Since restricting social media use is less effective than allowing discussion on any topic, it should be noted that one big advantage of using an internal social media platform (rather than Facebook or Twitter) for company conversations is confidentiality. Creating a secure internal network for employees to discuss anything, especially non-public discussions, gives employees the latitude to make progress on any issue and add more value.

To be fair, there is a certainly a need for employees at companies to be active, honest voices in external social media. For internal communications, however, a secure social network, even with a small amount of expense, can add much greater value than the riskier alternatives – without compromising your company’s policy on information sharing.

External social networks are the perfect training grounds for using social media for internal communications. Following the same best practices found on Twitter, Facebook or LinkedIn with your internal social media is the easiest and most natural way to embrace social networks at work.

* Source: Communications Executive Council, “Guiding Employees to Model Brand Values” (2007)

Elizabeth C. Castro is a vice president at O’Malley Hansen Communications in Chicago. You can follow her on Twitter @Eliz_Castro. Matthew Young is the Communications Manager at Hanesbrands Inc., a leading marketer of apparel under strong consumer brands, including Hanes, Champion, Playtex, Bali, Just My Size, barely there and Wonderbra. You can follow him on Twitter @YoungComm.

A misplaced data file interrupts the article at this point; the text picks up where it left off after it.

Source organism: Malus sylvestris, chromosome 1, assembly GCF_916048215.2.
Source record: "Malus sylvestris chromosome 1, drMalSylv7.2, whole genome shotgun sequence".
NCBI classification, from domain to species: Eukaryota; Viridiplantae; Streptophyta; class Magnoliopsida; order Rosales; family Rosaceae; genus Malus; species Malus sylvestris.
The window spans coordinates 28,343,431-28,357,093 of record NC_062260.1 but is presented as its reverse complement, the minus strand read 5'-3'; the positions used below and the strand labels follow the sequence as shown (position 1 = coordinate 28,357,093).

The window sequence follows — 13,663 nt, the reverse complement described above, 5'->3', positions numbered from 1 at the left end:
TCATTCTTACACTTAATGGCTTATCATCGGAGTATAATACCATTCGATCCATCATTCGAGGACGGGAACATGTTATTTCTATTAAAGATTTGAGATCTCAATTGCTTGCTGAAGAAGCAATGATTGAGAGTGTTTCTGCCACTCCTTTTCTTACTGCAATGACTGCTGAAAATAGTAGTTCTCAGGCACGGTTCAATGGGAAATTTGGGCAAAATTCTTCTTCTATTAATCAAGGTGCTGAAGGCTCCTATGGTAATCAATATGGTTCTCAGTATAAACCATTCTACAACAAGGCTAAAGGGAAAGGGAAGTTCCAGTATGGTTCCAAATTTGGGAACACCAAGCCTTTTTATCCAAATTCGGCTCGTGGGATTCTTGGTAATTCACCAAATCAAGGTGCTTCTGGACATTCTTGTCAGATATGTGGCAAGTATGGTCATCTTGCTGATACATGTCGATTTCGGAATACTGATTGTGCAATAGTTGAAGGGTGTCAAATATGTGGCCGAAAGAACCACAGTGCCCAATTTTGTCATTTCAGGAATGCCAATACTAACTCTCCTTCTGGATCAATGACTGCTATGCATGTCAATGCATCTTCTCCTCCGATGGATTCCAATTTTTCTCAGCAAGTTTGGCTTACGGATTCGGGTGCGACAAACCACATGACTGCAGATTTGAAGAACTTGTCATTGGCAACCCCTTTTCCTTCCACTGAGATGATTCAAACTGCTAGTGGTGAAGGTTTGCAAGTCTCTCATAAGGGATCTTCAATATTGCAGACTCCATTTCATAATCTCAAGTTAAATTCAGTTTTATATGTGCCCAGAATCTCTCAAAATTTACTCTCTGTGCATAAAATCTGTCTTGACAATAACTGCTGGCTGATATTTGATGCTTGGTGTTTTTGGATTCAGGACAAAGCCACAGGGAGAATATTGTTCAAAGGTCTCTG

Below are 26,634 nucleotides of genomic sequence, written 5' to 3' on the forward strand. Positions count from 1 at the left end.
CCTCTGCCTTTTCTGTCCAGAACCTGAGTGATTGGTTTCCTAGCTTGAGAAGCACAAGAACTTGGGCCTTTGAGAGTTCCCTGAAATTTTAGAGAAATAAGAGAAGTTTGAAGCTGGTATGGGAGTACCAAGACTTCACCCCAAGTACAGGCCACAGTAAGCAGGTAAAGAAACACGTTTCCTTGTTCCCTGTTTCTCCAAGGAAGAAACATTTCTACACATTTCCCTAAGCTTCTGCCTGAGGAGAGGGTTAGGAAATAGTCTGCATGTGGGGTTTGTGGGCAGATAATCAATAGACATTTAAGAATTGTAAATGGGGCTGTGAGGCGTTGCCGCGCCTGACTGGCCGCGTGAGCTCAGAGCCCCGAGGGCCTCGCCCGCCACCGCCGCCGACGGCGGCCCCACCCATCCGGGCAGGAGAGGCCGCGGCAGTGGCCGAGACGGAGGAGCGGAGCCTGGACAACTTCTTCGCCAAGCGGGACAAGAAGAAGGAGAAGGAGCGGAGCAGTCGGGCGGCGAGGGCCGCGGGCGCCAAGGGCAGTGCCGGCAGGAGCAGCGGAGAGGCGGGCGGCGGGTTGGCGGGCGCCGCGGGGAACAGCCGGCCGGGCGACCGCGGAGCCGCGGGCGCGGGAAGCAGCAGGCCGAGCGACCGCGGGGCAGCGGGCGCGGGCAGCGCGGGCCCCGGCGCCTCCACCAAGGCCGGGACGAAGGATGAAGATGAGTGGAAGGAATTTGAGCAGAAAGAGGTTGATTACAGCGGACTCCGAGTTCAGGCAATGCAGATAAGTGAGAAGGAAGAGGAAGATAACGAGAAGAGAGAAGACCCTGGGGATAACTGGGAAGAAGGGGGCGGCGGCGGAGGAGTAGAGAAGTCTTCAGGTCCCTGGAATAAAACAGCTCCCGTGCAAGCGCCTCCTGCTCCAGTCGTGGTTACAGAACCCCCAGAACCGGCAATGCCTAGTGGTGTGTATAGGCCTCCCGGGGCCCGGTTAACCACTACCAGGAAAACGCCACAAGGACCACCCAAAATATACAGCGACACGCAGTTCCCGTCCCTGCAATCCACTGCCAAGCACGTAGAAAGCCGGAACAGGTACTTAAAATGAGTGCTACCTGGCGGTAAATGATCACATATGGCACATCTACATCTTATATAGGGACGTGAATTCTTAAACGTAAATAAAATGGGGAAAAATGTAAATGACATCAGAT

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4 Comments
  1. Elizabeth and Matthew:

    This post was shared with the Social Media in Organizations (SMinOrgs) Community by Bruce Kneuer. I think you’ve captured some of the core ideas behind implementing a private social network quite nicely. Thanks for sharing your experience and lessons learned.

    Courtney Hunt
    Founder, SMinOrgs Community

  2. Thanks so much for the note and for reading our article. It was fun to write and we’re so happy you got something out of it. Appreciate you sharing it with others too! – Elizabeth

  3. Matthew permalink

    Thanks Courtney! We’re glad you liked the article – we’re always happy to share best practices. Thanks for sharing it!